Adweek, one of the trade pubs for the advertising industry, had an opinion piece by Deborah Morrison in their September 29 issue. Morrison is a professor of advertising at the University of Oregon and wrote a great article about the next generation and how they’re thinking, behaving and living. Although it was written about the changes the ad industry is likely to experience as a result of the next generation’s differences, Morrison’s well researched perspective can certainly help the church.
How they live has everything to do with how they work. They time shift. Favorite shows happen online on-demand. News is 24/7. There’s not much use for e-mail. Instead, they’re YouTubing, Stumbling, Digging, Twittering, blogging, updating. They’re Loopted and LinkedIn. Caffeine drives the day and night. In this world, wristwatches and alarm clocks are as necessary as rabbit ears. They grew up IMing, and the cell phone rules. Area-code identity is mobile but long lasting–a virtual network.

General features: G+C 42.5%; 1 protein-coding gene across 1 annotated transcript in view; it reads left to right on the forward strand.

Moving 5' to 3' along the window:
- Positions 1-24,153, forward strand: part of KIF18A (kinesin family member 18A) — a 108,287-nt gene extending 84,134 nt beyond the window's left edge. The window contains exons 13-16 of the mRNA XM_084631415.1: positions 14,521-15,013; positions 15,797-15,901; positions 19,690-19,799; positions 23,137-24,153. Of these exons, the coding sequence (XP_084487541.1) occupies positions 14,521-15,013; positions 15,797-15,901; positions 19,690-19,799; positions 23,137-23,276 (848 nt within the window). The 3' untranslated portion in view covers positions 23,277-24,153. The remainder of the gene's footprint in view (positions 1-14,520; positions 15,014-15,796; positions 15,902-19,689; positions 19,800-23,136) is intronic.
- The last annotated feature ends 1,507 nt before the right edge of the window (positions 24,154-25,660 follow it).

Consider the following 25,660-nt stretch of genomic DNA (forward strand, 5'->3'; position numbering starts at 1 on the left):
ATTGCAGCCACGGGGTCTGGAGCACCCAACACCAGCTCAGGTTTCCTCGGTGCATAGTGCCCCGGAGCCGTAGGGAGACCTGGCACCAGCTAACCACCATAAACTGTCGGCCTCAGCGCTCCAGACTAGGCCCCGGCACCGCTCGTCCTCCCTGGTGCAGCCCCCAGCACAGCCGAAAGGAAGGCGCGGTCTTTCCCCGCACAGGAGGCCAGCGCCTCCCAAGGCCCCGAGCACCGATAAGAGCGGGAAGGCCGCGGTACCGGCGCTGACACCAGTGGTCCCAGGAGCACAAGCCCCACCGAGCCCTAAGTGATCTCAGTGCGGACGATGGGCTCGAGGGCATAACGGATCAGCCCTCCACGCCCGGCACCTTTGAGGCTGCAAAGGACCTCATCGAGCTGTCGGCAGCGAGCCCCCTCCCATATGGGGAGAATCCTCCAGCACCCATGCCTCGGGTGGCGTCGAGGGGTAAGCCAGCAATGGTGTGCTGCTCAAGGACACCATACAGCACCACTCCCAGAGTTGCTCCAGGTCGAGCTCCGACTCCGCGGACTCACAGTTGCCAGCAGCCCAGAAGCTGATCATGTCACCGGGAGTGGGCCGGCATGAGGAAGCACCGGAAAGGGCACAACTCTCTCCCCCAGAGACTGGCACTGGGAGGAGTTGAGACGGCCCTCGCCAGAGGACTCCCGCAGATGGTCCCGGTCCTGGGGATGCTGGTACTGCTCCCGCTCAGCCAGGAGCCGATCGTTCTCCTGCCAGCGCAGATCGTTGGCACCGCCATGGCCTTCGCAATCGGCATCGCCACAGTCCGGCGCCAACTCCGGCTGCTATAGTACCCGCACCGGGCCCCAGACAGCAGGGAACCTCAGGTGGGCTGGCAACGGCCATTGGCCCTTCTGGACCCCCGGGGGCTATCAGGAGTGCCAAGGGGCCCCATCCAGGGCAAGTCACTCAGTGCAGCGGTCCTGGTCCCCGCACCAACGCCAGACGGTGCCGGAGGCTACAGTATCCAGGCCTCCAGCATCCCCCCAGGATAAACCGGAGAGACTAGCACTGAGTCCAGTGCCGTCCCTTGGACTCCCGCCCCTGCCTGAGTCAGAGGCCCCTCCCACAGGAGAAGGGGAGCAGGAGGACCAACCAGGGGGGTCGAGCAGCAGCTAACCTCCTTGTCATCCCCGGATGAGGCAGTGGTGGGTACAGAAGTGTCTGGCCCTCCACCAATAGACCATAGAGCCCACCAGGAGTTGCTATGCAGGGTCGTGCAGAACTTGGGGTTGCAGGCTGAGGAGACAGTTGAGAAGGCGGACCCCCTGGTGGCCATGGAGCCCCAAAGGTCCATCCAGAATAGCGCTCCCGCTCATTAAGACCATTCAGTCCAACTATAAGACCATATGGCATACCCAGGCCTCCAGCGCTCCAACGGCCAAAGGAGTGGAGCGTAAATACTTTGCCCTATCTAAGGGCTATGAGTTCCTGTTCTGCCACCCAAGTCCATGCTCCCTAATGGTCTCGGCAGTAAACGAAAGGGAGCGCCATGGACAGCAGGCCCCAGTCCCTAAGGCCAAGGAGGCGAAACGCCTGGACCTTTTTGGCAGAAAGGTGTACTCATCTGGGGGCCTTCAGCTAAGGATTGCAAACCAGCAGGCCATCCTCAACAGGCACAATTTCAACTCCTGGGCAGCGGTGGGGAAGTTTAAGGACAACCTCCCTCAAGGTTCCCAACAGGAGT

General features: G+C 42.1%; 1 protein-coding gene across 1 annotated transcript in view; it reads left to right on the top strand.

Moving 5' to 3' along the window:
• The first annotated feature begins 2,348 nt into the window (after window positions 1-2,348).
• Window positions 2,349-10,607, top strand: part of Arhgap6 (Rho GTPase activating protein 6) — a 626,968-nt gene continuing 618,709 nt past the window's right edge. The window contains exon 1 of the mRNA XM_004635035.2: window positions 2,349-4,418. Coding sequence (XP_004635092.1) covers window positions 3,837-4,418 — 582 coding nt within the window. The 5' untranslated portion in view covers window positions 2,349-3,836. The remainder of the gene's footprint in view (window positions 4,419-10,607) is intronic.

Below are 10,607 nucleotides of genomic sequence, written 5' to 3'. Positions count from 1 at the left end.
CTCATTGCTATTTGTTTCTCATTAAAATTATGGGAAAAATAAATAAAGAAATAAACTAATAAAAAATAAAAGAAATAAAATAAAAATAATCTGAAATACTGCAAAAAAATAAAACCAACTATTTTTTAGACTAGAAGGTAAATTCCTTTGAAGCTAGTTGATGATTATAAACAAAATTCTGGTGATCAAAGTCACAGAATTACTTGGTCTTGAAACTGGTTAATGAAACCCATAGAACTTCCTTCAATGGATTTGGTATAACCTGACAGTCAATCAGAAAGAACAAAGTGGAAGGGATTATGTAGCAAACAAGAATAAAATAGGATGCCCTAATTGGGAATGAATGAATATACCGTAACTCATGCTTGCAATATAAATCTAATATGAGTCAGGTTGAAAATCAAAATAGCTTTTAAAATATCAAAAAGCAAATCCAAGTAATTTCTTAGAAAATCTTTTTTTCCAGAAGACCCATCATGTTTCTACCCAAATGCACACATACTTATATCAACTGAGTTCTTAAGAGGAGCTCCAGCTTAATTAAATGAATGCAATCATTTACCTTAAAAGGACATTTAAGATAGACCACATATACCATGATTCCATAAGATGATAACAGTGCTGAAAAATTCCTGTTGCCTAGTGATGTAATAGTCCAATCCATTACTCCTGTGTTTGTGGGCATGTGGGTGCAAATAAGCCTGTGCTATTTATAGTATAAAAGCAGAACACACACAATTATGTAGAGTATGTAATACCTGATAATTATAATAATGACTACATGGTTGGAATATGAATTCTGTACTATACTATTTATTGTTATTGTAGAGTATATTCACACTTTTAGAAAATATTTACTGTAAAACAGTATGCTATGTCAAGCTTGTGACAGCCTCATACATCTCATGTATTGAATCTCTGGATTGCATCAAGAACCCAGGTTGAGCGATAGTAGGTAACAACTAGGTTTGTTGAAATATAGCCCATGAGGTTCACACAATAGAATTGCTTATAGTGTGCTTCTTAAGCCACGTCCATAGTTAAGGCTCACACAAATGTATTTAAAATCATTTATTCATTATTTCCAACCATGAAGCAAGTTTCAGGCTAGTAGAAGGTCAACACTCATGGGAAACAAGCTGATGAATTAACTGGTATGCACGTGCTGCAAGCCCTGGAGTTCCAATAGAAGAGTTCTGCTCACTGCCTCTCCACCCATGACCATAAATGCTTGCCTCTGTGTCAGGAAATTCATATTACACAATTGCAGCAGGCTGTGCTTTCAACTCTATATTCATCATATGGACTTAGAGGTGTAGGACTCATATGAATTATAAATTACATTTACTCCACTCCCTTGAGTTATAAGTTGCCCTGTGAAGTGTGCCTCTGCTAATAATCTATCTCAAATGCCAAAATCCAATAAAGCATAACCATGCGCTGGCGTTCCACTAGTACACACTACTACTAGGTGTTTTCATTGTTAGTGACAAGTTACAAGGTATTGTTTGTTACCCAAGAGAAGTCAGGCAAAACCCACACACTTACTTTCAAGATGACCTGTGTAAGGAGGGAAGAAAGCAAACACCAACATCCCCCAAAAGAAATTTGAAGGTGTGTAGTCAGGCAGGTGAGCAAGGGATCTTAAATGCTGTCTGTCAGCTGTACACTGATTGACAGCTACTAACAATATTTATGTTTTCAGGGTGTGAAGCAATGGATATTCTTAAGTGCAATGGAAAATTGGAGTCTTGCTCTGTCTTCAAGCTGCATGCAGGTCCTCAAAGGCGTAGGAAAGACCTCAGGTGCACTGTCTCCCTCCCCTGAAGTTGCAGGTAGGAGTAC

It’s the shortcut generation. That toolbar up top is for old-timers; these guys learned to Cmd-Option-Shift-A in middle school because it was cool, not necessary. Desktops are institutional holdovers. Everyone has a set of on-the-go tools: camera, laptop, videocam, hard drive, cool bag to tote it all. They’re experts early on, manhandling Final Cut or Flash with intuitive authority. They’re Idea 2.0, the mashup generation and one with confluence, that place beyond convergence where the old sloughs off and the new quickly gets morphed into the cultural DNA.
It’s OK to change messaging, styles and design. It’s OK to use different fonts, different music and different meeting spaces. That’s a relevance issue. What’s not OK is when we change the DNA based on generational influence. I appreciate the words from Dino Rizzo, pastor of Healing Place Church in Baton Rouge, La. At the Multisite 2.0 Conference last month in Charleston, S.C., Rizzo said that “My primary role at the Healing Place is the guardian of our DNA.”
As we pursue and proceed to communicate with and to the next generation, may we not lose our soul at the altar of contemporary imagination.